Bishop's Palace, Galveston
The Bishop's Palace, also known as Gresham's Castle, is an ornate 19,082 square feet (1,772.8 m2) Victorian-style house, located on Broadway and 14th Street in the East End Historic District of Galveston, Texas.
Bishop's Palace in 1967
|Area||0.4 acres (0.16 ha)|
|Architect||Nicholas J. Clayton|
|Architectural style||Late Victorian, Eclectic|
|Website||1892 Bishop's Palace|
|Part of||East End Historic District (#75001979)|
|NRHP reference #||70000746|
|Added to NRHP||August 25, 1970|
|Designated NHLDCP||May 11, 1976|
|Designated CP||May 30, 1975|
The house was built between 1887 and 1893 by Galveston architect Nicholas J. Clayton for lawyer and politician Walter Gresham, his wife Josephine, and their nine children. In 1923 the Roman Catholic Diocese of Galveston purchased the house, and, situated across the street from the Sacred Heart Church, it served as the residence for Bishop Christopher E. Byrne. After the diocesan offices were moved to Houston, the diocese opened the mansion to the public in 1963, with proceeds from tours being used to help fund the Newman Center, operating in the basement, serving Catholic students at the nearby University of Texas Medical Branch.
The home is estimated to have cost $250,000 at the time ; today its value is estimated at over $5.5 million.
The house is owned by the Galveston Historical Foundation and self-guided tours are available daily. A portion of each admission supports the preservation and restoration of the property.
Bishop's Palace has four floors. The raised basement which once housed the kitchen and servant's areas now contains the store. This basement is followed by three formal floors.
- Music Room
- Rotunda Staircase
- Dining Room - Mrs. Gresham painted the fresco of cherubs on the ceiling.
- Kitchen - This room was originally just a warming kitchen, but Bishop Byrne expanded the room.
- Servant's Vestibule - Contains the dumbwaiter and the servant's staircase.
- Coat Closet - The coat closet is tucked around the back side of the rotunda staircase and contains a Pullman sink from the famed Pullman railcars.
- Living Room - The Gresham family often listened to music here during the hot summer months.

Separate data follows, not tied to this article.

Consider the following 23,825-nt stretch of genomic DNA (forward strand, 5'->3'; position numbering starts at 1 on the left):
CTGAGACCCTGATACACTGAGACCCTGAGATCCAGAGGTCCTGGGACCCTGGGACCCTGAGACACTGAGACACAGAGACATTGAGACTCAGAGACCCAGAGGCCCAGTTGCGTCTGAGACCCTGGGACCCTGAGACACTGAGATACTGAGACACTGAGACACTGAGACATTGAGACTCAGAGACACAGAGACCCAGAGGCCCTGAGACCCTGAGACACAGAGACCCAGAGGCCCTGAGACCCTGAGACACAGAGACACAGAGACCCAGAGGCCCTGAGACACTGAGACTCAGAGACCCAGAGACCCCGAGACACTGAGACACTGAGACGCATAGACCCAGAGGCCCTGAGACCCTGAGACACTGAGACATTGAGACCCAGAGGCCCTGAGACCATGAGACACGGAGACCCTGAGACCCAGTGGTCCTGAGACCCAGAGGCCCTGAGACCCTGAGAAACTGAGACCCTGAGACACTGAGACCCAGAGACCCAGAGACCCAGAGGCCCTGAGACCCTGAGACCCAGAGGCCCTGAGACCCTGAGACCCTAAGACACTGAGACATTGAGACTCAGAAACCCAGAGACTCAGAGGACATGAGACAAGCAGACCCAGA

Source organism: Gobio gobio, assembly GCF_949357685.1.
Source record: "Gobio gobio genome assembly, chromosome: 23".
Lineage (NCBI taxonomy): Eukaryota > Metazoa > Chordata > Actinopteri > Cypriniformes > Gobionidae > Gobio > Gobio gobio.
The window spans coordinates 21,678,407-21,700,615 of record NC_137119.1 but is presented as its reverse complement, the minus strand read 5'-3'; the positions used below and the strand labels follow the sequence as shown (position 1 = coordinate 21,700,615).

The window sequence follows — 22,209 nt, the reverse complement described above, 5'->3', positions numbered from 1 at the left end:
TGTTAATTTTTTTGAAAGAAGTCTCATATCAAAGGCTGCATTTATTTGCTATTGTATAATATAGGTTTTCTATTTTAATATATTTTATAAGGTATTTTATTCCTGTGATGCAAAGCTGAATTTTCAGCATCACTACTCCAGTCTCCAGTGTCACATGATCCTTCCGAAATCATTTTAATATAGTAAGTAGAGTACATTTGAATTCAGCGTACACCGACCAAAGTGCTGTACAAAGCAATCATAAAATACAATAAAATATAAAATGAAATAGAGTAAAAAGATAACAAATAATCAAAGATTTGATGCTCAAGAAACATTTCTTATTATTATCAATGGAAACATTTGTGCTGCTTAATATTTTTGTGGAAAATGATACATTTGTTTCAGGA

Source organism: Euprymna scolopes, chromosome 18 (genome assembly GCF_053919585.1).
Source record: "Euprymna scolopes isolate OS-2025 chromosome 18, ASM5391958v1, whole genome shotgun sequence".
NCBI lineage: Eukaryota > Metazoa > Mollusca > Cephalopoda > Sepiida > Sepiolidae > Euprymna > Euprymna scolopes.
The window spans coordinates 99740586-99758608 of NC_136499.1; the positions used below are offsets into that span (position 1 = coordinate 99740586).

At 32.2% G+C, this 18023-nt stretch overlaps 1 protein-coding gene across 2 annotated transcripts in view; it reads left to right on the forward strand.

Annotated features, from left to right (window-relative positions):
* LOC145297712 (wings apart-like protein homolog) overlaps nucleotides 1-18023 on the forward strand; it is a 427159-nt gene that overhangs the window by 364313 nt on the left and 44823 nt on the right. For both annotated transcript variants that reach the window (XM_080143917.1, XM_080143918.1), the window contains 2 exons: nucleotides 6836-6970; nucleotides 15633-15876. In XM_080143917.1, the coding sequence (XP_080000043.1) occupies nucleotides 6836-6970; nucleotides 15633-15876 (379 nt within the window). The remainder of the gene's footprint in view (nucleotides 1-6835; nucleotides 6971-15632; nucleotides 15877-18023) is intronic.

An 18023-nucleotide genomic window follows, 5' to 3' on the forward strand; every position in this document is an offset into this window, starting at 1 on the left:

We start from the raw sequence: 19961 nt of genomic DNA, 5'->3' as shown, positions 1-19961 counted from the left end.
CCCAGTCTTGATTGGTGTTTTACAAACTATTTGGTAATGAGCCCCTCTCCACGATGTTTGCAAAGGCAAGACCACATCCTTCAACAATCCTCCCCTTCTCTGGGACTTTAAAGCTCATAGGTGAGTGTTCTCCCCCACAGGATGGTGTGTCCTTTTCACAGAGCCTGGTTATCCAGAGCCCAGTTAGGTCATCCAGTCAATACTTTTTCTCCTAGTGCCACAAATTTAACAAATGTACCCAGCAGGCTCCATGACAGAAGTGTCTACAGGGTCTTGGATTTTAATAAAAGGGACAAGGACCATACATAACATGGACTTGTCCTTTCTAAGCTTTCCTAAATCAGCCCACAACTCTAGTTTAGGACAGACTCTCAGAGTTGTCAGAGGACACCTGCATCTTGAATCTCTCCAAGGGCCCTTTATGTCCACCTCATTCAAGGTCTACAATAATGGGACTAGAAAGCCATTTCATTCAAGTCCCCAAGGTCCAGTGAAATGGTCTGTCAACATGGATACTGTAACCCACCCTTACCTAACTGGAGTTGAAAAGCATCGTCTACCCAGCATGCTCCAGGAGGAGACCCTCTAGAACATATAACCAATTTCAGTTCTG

- Bishop's Bedroom - This was originally a bedroom of one of the Gresham daughters, but Bishop Byrne chose it for his own with its private balcony and lighting. He converted the closet into a bathroom.
- Chapel - This was also previously one of the Gresham daughter's bedrooms. When the Diocese moved in, the windows were replaced with stained-glass, and a fresco depicting the four gospel writers was painted on the ceiling. The room was also outfitted with an altar and six prayer kneelers.
- Mr. Gresham's Room
- Mrs. Gresham's Room
- Bathroom - The tub in this bathroom is of note for its three spigots: one for hot, one cold, and one for rainwater.
- Bedroom for guests or the children's governess.
- The boy's rooms
- Mrs. Gresham's art studio
- Additional storage
- National Park Service (2013-11-02). "National Register Information System". National Register of Historic Places. National Park Service.
- West, Allyn (June 11, 2013). "UNLOADING GALVESTON'S BISHOP'S PALACE". Swamplot.com. Retrieved March 20, 2015.
- Teague, Wells (2000). Calling Texas Home: A Lively Look at What It Means to Be a Texan, p. 96. Wildcat Canyon Press.
- McComb, David G. (2002). Galveston: A History, p. 65. University of Texas Press.
|Wikimedia Commons has media related to Bishop's Palace.|
- Long, Christopher. "Bishop's Palace". Handbook of Texas Online, uploaded June 12, 2010.
- Early 20th century photographic postcards of Texas buildings at the University of Houston Digital Library